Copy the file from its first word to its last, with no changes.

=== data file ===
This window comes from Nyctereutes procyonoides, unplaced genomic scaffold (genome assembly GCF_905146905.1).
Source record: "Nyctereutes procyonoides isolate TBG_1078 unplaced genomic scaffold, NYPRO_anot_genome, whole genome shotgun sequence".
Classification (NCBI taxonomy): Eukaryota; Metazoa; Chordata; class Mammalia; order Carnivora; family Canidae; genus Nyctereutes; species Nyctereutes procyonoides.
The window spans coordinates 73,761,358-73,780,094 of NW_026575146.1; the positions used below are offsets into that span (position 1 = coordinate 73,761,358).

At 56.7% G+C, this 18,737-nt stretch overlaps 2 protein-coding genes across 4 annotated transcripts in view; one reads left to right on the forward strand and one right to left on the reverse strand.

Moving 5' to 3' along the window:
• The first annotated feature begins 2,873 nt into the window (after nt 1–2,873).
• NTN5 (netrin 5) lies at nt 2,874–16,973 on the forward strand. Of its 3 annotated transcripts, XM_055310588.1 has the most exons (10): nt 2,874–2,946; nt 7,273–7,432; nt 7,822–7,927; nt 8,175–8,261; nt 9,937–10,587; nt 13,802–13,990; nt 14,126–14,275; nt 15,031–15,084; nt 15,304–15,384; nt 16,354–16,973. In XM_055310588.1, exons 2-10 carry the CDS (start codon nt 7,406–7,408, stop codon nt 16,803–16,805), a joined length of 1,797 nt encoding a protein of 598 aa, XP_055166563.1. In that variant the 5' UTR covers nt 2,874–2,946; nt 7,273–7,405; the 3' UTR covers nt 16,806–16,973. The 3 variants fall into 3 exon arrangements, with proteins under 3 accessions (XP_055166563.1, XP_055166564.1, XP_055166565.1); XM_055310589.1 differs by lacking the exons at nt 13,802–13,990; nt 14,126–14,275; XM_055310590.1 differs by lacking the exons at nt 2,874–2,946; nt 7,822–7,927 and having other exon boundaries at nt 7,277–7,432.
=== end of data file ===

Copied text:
This window comes from Nyctereutes procyonoides, unplaced genomic scaffold (genome assembly GCF_905146905.1).
Source record: "Nyctereutes procyonoides isolate TBG_1078 unplaced genomic scaffold, NYPRO_anot_genome, whole genome shotgun sequence".
Classification (NCBI taxonomy): Eukaryota; Metazoa; Chordata; class Mammalia; order Carnivora; family Canidae; genus Nyctereutes; species Nyctereutes procyonoides.
The window spans coordinates 73,761,358-73,780,094 of NW_026575146.1; the positions used below are offsets into that span (position 1 = coordinate 73,761,358).

At 56.7% G+C, this 18,737-nt stretch overlaps 2 protein-coding genes across 4 annotated transcripts in view; one reads left to right on the forward strand and one right to left on the reverse strand.

Moving 5' to 3' along the window:
• The first annotated feature begins 2,873 nt into the window (after nt 1–2,873).
• NTN5 (netrin 5) lies at nt 2,874–16,973 on the forward strand. Of its 3 annotated transcripts, XM_055310588.1 has the most exons (10): nt 2,874–2,946; nt 7,273–7,432; nt 7,822–7,927; nt 8,175–8,261; nt 9,937–10,587; nt 13,802–13,990; nt 14,126–14,275; nt 15,031–15,084; nt 15,304–15,384; nt 16,354–16,973. In XM_055310588.1, exons 2-10 carry the CDS (start codon nt 7,406–7,408, stop codon nt 16,803–16,805), a joined length of 1,797 nt encoding a protein of 598 aa, XP_055166563.1. In that variant the 5' UTR covers nt 2,874–2,946; nt 7,273–7,405; the 3' UTR covers nt 16,806–16,973. The 3 variants fall into 3 exon arrangements, with proteins under 3 accessions (XP_055166563.1, XP_055166564.1, XP_055166565.1); XM_055310589.1 differs by lacking the exons at nt 13,802–13,990; nt 14,126–14,275; XM_055310590.1 differs by lacking the exons at nt 2,874–2,946; nt 7,822–7,927 and having other exon boundaries at nt 7,277–7,432.